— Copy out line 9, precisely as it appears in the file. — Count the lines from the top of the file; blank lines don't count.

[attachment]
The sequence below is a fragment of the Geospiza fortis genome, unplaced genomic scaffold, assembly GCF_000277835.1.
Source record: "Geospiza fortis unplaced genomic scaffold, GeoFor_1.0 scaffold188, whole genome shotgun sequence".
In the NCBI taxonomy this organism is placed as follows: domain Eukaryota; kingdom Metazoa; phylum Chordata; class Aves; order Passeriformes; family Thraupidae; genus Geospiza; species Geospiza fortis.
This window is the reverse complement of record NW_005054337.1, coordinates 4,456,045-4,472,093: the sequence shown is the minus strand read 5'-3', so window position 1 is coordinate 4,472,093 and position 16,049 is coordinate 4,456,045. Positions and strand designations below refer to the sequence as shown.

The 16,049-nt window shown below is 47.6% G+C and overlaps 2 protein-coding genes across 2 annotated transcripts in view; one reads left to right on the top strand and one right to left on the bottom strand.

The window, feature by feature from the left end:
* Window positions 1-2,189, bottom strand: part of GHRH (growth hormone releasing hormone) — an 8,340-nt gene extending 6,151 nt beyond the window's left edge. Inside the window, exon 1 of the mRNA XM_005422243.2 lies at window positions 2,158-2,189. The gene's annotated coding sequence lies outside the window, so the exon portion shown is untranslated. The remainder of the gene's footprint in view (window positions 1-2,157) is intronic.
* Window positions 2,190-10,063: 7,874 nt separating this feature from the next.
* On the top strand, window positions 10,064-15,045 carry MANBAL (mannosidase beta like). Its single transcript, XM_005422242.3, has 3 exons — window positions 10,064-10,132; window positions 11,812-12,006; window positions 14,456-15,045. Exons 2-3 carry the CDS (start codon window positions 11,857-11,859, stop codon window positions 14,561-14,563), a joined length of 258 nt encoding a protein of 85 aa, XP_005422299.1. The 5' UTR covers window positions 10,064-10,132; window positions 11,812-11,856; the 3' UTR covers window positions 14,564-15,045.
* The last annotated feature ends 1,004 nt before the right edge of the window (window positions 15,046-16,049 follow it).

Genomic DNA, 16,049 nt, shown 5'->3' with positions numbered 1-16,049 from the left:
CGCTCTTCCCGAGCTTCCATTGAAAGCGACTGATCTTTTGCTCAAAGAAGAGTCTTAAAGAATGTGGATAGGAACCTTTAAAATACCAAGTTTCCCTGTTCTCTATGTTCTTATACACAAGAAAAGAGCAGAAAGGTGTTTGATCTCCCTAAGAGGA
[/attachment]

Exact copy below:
* On the top strand, window positions 10,064-15,045 carry MANBAL (mannosidase beta like). Its single transcript, XM_005422242.3, has 3 exons — window positions 10,064-10,132; window positions 11,812-12,006; window positions 14,456-15,045. Exons 2-3 carry the CDS (start codon window positions 11,857-11,859, stop codon window positions 14,561-14,563), a joined length of 258 nt encoding a protein of 85 aa, XP_005422299.1. The 5' UTR covers window positions 10,064-10,132; window positions 11,812-11,856; the 3' UTR covers window positions 14,564-15,045.